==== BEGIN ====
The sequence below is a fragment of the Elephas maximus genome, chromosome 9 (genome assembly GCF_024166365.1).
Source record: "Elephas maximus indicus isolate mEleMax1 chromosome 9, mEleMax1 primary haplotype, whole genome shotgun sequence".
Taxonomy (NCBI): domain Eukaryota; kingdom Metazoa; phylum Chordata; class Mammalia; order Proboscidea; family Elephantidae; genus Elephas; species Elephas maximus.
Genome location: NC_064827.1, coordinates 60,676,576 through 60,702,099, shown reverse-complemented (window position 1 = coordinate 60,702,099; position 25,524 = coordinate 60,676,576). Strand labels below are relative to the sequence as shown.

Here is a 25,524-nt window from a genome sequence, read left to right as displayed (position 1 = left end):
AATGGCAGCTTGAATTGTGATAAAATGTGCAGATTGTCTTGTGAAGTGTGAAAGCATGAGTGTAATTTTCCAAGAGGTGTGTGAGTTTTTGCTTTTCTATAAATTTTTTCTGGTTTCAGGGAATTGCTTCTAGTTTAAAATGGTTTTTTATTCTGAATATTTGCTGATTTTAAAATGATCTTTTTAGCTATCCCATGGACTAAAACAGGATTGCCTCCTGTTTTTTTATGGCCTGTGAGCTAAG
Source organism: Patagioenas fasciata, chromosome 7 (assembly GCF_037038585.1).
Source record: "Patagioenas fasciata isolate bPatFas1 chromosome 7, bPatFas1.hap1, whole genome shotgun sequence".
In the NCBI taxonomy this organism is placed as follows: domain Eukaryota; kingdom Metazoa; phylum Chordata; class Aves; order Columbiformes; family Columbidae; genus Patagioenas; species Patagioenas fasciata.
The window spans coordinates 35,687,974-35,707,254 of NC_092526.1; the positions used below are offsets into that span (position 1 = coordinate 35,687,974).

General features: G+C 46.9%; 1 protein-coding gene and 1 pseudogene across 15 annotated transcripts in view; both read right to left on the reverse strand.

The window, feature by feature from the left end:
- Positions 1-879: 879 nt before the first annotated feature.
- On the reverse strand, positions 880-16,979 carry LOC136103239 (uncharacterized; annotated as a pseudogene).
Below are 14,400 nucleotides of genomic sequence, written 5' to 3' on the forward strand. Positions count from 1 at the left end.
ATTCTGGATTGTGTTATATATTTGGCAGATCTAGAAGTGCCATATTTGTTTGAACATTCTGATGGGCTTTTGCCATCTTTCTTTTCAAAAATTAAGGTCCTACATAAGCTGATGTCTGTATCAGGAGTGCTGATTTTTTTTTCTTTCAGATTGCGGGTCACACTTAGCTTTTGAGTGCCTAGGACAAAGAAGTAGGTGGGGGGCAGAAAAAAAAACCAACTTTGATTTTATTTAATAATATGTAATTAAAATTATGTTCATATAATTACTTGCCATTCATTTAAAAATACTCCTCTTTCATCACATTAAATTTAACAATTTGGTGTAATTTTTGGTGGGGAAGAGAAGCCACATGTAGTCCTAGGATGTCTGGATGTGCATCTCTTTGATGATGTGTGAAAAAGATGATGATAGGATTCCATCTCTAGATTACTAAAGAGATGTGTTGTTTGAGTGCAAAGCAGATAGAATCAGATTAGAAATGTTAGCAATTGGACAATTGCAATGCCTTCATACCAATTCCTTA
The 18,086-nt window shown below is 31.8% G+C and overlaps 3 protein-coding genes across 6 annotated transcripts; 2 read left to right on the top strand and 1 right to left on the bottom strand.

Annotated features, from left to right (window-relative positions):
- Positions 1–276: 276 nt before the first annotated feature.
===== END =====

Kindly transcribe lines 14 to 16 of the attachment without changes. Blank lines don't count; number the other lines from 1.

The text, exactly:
- On the reverse strand, positions 880-16,979 carry LOC136103239 (uncharacterized; annotated as a pseudogene).
Below are 14,400 nucleotides of genomic sequence, written 5' to 3' on the forward strand. Positions count from 1 at the left end.
ATTCTGGATTGTGTTATATATTTGGCAGATCTAGAAGTGCCATATTTGTTTGAACATTCTGATGGGCTTTTGCCATCTTTCTTTTCAAAAATTAAGGTCCTACATAAGCTGATGTCTGTATCAGGAGTGCTGATTTTTTTTTCTTTCAGATTGCGGGTCACACTTAGCTTTTGAGTGCCTAGGACAAAGAAGTAGGTGGGGGGCAGAAAAAAAAACCAACTTTGATTTTATTTAATAATATGTAATTAAAATTATGTTCATATAATTACTTGCCATTCATTTAAAAATACTCCTCTTTCATCACATTAAATTTAACAATTTGGTGTAATTTTTGGTGGGGAAGAGAAGCCACATGTAGTCCTAGGATGTCTGGATGTGCATCTCTTTGATGATGTGTGAAAAAGATGATGATAGGATTCCATCTCTAGATTACTAAAGAGATGTGTTGTTTGAGTGCAAAGCAGATAGAATCAGATTAGAAATGTTAGCAATTGGACAATTGCAATGCCTTCATACCAATTCCTTA